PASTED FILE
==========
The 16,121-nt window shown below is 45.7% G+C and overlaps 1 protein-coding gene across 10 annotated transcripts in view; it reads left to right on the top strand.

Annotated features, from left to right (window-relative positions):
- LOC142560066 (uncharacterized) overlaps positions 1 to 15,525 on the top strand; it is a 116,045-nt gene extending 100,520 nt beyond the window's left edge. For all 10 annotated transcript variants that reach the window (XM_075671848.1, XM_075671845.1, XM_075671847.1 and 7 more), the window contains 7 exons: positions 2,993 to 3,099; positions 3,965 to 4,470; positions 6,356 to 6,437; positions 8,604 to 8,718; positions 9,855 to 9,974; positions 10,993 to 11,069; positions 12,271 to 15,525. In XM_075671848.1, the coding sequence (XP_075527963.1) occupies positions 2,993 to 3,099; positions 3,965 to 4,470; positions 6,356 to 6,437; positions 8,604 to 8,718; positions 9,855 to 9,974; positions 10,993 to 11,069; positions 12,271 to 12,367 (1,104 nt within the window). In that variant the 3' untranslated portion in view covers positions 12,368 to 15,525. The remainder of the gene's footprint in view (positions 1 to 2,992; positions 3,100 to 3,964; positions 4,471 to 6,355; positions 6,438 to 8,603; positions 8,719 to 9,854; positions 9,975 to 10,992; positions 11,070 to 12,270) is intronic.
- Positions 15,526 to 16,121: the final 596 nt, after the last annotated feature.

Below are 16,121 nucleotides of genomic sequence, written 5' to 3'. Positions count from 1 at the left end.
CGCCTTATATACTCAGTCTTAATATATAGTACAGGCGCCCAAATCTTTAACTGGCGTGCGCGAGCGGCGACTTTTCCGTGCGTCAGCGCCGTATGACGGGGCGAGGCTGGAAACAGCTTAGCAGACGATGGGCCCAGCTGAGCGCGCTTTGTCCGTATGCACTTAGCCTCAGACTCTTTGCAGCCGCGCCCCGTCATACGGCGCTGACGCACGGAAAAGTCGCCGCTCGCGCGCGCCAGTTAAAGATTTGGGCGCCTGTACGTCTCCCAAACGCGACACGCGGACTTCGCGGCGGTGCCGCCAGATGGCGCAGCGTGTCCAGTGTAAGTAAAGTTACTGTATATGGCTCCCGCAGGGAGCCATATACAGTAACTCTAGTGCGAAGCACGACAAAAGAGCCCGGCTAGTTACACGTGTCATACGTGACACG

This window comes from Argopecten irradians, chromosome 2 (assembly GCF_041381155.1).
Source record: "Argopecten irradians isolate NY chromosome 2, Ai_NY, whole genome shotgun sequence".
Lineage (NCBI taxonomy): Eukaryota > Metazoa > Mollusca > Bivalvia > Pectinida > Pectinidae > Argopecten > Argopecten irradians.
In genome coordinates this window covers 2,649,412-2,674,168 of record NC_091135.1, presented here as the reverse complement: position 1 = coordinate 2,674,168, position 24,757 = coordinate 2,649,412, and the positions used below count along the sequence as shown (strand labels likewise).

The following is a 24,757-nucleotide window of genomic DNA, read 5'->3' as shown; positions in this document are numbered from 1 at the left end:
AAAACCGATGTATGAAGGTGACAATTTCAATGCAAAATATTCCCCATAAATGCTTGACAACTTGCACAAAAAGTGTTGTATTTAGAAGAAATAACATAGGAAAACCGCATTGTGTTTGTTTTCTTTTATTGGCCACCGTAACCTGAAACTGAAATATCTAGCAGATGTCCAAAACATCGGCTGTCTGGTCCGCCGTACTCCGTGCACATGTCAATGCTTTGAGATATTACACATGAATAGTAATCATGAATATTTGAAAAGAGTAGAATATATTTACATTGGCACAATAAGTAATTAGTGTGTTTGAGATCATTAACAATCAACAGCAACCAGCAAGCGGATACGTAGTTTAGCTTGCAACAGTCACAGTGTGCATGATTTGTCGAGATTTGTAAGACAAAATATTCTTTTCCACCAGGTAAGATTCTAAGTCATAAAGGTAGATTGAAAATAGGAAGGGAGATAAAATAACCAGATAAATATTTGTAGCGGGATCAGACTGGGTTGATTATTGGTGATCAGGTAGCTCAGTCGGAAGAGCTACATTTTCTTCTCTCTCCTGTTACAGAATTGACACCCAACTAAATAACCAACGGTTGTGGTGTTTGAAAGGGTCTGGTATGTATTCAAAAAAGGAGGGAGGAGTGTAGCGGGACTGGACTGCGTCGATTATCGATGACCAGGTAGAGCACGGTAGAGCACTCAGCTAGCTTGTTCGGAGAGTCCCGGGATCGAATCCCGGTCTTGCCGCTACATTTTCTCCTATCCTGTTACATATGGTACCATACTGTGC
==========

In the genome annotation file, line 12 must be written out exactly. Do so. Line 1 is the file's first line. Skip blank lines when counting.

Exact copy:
AAAACCGATGTATGAAGGTGACAATTTCAATGCAAAATATTCCCCATAAATGCTTGACAACTTGCACAAAAAGTGTTGTATTTAGAAGAAATAACATAGGAAAACCGCATTGTGTTTGTTTTCTTTTATTGGCCACCGTAACCTGAAACTGAAATATCTAGCAGATGTCCAAAACATCGGCTGTCTGGTCCGCCGTACTCCGTGCACATGTCAATGCTTTGAGATATTACACATGAATAGTAATCATGAATATTTGAAAAGAGTAGAATATATTTACATTGGCACAATAAGTAATTAGTGTGTTTGAGATCATTAACAATCAACAGCAACCAGCAAGCGGATACGTAGTTTAGCTTGCAACAGTCACAGTGTGCATGATTTGTCGAGATTTGTAAGACAAAATATTCTTTTCCACCAGGTAAGATTCTAAGTCATAAAGGTAGATTGAAAATAGGAAGGGAGATAAAATAACCAGATAAATATTTGTAGCGGGATCAGACTGGGTTGATTATTGGTGATCAGGTAGCTCAGTCGGAAGAGCTACATTTTCTTCTCTCTCCTGTTACAGAATTGACACCCAACTAAATAACCAACGGTTGTGGTGTTTGAAAGGGTCTGGTATGTATTCAAAAAAGGAGGGAGGAGTGTAGCGGGACTGGACTGCGTCGATTATCGATGACCAGGTAGAGCACGGTAGAGCACTCAGCTAGCTTGTTCGGAGAGTCCCGGGATCGAATCCCGGTCTTGCCGCTACATTTTCTCCTATCCTGTTACATATGGTACCATACTGTGC